GRETA THUNBERG: "Unlike you, my generation will not give up without a fight."
Eighteen-year-old climate activist Greta Thunberg sought to shame U.S. lawmakers on Thursday during a House hearing on fossil fuel subsidies, calling tax breaks for that industry a "disgrace" and said history would judge those in favor of them harshly.
THUNBERG: "How long do you honestly believe that people in power like you will get away with it? How long do you think you can continue to ignore the climate crisis, the global aspect of equity and historic emissions without being held accountable? ... We, the young people, are the ones who are going to write about you in the history books. We are the ones who get to decide how you will be remembered."
The hearing fell on the day President Joe Biden began a virtual two-day Earth Day global climate summit with the leaders of 40 countries and said the United States - the world's second-leading emitter - would cut greenhouse emissions by 50% by 2030 from 2005 levels.
U.S. CLIMATE ENVOY JOHN KERRY: "Will we probably exceed it? I suspect yes."
Later, at a White House briefing, U.S. climate envoy John Kerry told reporters that the U.S. will likely exceed that pledge.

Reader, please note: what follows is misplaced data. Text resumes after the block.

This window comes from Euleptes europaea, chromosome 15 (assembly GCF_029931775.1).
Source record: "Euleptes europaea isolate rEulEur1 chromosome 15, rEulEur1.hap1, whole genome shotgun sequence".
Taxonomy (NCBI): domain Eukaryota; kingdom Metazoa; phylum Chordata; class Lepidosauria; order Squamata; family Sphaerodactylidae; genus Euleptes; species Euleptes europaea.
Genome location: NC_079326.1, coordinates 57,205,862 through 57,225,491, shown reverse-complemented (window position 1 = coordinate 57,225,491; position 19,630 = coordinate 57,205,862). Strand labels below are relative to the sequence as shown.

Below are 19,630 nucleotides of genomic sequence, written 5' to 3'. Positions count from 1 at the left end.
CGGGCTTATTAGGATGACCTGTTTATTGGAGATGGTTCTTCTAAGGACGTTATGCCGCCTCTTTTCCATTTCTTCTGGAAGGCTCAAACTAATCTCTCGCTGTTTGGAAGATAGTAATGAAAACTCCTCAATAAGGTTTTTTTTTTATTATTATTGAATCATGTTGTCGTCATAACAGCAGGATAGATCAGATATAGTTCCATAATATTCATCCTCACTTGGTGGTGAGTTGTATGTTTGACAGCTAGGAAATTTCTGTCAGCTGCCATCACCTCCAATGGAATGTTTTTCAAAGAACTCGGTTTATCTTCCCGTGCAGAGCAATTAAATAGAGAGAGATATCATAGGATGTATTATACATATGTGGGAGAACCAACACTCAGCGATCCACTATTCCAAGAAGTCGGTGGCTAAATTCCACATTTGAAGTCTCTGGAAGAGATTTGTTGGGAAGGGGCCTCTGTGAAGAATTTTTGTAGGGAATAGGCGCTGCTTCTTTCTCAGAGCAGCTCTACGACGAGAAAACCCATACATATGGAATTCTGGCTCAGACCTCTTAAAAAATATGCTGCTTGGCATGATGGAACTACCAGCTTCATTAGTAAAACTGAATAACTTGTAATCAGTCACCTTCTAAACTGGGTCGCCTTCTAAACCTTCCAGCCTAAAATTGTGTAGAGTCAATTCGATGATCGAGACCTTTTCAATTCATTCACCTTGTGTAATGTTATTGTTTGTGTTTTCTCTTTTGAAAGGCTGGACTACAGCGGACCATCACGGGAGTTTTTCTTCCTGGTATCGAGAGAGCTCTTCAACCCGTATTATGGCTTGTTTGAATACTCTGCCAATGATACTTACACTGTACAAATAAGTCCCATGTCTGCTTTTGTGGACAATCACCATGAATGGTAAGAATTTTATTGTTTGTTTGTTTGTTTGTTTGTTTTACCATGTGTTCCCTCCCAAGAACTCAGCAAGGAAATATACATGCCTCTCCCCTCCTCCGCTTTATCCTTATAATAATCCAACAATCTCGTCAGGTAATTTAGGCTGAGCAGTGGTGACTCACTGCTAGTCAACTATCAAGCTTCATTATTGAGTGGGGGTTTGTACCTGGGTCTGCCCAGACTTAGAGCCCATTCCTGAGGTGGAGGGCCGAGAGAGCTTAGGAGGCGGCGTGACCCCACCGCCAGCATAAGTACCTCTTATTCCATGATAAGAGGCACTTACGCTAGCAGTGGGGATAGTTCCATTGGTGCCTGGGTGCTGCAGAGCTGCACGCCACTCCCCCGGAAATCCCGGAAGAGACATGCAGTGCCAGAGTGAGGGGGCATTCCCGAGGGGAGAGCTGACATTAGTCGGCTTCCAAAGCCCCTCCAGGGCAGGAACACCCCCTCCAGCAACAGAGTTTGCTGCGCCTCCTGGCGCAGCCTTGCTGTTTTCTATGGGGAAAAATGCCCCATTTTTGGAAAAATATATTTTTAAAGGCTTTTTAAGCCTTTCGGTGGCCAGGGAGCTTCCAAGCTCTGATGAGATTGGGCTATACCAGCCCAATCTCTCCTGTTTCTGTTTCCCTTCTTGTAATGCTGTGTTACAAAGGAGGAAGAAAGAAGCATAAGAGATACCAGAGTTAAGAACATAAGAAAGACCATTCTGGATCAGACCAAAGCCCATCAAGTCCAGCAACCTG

China - the world's top emitter - said it would begin phasing out coal.
And Brazil announced its most ambitious environmental goal yet, saying the country would reach emissions neutrality 10 years earlier than its previous target.
Brazil's President Jair Bolsonaro had sought to closely align with the United States under former President Donald Trump, who did not criticize Brazil's environmental policy despite a major surge in Amazon rainforest deforestation and fires.
But the Biden administration appears to have forced a realignment in relations by placing the environment at the center of U.S.-Brazil talks.
POPE FRANCIS (ITALIAN): "Now is the time to act."
Meanwhile, Pope Francis said in his Earth Day message on Thursday that the planet was "at the brink" and that humanity had to avoid "the path of self destruction."